The creatures move around the canvas with flocking behaviours which mimic flocks of birds or schools of fish. They also have their own independent "wiggle", and are attracted to the centre of the frame. The particles are attracted to their original position, but repelled by the creatures. To add realism and nuance to the results, the size and colours of the creatures and particles are also given variety.
In the next month, we will have a conversation with Amy on her work and generative art in which I am quite excited about.
🔖 Articles and Tutorials
Over the last 50 years, our world has turned digital at breakneck speed. No art form has captured this transitional time period - our time period - better than generative art. Generative art takes full advantage of everything that computing has to offer, producing elegant and compelling artworks that extend the same principles and goals artists have pursued from the inception of modern art.
This paper deals with key aspects of the Oulipo and Dada methods and their implementation in electronic generative poetry. Oulipian constraints such as acrostics, tautograms, simple numerical limitations and combinatory algorithms are easily integrated into digital environments. The analysis of structural, lexical and stylistic peculiarities of generative poetry is illustrated by permutational schemes (Poem.exe by Liam Cooke, Book of all Words by Józef Żuk Piwkowski), combinatory patterns (Frequency by Scott Rettberg) and syntactic templates (Dizains by Marcel Bénabou, Triolets by Paul Braffort) of electronic poems. Many combinatory and permutational electronic poems present technologically improved versions of the Oulipo constraints and Dada techniques such as open-form poetry and the use of image and graphic components in its structure. However, the electronic environment gives them an ambivalent status. Although the surface of an electronic poem looks open and random, its inward structure is preconfigured to use established parameters.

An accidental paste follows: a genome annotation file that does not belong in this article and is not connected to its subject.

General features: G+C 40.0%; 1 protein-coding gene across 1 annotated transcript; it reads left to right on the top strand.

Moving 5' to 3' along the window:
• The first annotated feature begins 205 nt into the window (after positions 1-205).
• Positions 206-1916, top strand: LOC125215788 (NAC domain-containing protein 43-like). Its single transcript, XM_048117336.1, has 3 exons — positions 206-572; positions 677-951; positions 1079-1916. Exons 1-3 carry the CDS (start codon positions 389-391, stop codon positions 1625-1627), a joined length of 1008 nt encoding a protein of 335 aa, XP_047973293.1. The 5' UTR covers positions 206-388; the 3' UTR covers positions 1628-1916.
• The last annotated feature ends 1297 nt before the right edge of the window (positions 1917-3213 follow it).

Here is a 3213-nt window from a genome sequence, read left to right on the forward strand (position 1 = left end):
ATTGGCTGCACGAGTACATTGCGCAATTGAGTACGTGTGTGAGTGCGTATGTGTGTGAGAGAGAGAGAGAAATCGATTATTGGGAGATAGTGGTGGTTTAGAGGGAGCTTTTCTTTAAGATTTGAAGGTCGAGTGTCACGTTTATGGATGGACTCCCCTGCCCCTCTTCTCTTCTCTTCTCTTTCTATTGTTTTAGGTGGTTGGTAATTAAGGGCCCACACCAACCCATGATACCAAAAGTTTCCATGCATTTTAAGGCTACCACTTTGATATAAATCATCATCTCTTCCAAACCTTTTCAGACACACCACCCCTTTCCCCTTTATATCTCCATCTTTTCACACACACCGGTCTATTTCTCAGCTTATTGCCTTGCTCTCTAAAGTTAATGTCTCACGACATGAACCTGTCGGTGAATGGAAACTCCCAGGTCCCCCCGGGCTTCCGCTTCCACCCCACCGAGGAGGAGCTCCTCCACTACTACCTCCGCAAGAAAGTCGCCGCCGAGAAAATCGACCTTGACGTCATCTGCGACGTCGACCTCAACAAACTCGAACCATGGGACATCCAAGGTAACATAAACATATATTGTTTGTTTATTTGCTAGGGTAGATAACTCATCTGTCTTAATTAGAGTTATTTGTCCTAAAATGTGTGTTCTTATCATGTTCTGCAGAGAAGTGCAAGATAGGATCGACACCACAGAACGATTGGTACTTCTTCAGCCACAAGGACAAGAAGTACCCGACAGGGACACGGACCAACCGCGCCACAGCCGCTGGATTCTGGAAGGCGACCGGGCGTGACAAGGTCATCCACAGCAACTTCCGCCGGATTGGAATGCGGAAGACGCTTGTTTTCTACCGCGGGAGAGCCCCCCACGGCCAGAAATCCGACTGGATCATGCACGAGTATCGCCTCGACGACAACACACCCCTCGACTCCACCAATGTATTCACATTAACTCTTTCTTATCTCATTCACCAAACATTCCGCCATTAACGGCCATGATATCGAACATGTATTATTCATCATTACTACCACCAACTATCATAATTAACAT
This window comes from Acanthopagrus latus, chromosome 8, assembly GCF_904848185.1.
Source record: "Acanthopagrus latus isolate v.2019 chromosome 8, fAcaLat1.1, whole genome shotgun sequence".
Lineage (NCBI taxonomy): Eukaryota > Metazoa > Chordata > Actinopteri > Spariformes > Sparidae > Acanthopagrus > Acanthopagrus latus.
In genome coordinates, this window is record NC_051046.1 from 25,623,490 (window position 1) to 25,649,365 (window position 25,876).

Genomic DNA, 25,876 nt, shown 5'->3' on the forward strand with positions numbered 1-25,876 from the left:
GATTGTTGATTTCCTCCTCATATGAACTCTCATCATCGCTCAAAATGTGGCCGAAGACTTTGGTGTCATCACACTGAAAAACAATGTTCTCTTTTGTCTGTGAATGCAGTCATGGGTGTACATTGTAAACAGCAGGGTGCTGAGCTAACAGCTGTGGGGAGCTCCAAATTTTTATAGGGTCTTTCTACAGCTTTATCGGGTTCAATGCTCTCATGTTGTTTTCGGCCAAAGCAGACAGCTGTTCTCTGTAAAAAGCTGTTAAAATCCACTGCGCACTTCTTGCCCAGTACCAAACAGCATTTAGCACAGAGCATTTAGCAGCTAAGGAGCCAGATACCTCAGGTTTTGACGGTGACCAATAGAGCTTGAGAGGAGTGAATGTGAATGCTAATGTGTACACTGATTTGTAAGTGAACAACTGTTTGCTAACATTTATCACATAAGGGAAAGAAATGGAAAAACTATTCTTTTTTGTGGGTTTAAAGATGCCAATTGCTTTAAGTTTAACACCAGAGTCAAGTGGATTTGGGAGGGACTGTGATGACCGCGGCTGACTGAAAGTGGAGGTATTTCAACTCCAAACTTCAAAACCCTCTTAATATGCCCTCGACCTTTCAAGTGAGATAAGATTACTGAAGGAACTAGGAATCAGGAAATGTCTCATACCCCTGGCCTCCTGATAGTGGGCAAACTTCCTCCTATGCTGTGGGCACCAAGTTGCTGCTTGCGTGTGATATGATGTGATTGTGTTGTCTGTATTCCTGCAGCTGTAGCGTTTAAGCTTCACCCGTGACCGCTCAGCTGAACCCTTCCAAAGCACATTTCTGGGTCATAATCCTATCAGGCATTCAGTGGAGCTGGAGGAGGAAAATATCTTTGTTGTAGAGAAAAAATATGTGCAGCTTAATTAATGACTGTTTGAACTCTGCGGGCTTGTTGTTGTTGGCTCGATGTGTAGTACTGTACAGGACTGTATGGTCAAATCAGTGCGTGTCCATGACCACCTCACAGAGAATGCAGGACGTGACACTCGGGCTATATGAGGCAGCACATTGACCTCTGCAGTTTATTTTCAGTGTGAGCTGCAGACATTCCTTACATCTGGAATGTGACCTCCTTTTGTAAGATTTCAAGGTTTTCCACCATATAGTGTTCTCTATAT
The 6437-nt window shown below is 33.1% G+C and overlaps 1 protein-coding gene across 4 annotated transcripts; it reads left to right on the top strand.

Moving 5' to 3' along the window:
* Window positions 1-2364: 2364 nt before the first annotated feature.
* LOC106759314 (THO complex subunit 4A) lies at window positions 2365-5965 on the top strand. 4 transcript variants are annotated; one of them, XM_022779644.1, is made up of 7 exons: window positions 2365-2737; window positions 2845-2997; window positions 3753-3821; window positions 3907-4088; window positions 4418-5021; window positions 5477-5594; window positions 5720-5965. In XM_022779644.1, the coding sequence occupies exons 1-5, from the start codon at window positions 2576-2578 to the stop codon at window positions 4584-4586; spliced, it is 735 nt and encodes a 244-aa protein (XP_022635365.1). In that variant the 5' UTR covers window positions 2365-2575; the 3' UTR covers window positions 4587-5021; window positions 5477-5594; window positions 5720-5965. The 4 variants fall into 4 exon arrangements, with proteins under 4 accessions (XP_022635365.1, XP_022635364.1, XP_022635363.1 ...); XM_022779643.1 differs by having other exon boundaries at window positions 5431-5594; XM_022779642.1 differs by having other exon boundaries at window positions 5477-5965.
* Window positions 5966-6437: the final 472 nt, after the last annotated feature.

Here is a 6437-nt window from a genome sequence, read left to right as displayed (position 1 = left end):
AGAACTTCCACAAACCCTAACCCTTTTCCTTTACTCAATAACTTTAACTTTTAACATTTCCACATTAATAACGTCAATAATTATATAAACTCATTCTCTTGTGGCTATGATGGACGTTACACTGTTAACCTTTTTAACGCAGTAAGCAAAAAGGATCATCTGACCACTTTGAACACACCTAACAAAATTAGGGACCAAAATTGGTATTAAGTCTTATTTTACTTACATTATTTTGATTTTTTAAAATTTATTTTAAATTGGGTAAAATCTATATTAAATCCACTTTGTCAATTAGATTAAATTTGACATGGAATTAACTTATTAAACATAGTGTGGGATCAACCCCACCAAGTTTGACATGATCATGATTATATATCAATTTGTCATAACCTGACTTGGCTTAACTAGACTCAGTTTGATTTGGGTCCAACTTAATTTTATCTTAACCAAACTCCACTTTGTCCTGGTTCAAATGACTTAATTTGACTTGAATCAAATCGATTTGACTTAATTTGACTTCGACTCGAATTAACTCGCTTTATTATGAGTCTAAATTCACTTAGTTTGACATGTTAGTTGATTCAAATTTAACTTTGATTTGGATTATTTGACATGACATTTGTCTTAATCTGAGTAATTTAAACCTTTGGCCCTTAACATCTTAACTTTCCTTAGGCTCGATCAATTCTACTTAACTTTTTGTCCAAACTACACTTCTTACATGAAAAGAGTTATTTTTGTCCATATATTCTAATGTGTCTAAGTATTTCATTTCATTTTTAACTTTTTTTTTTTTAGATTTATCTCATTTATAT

Dada - everyday objects that could be bought and presented as art with little manipulation by the artist. The use of the readymade forced questions about artistic creativity and the very definition of art and its purpose in society.
Oulipo - a loose gathering of (mainly) French-speaking writers and mathematicians who seek to create works using constrained writing techniques.
Since the mid-90s, the hermetic and anonymous artist behind the name Dextro has been quietly creating some of the most pioneering algorithmic and generative art. Though his identity is a mystery, he is known for converging various styles, with work resembling luminous waves in one piece, and glitchy patterns in the next.
Fascinating article of an artist I had not heard of until just recently, so I hope you enjoy his work!
The Archimedean solids are distinguished by having very high symmetry, thus excluding solids belonging to a dihedral group of symmetries (e.g., the two infinite families of regular prisms and antiprisms), as well as the elongated square gyrobicupola (because that surface's symmetry-breaking twist allows vertices "near the equator" and those "in the polar regions" to be distinguished; Cromwell 1997, p. 92). The Archimedean solids are sometimes also referred to as the semiregular polyhedra.
In a recent discussion with Louis-André Labadie the subject of “atmospheric perspective” came up. After trying out various rendering techniques, I was surprised with the effectiveness of this depth cue. I knew of a couple of other depth cues (the most obvious ones being perspective and shading), but I wondered if I knew all of them, and whether there would be any surprising ones, or ones that I might have been neglecting in my art. So I did a little research.
Generative modeling is one of the hottest topics in AI. It’s now possible to teach a machine to excel at human endeavors such as painting, writing, and composing music. With this practical book, machine-learning engineers and data scientists will discover how to re-create some of the most impressive examples of generative deep learning models, such as variational autoencoders, generative adversarial networks (GANs), encoder-decoder models, and world models.
Please send me your inspirations...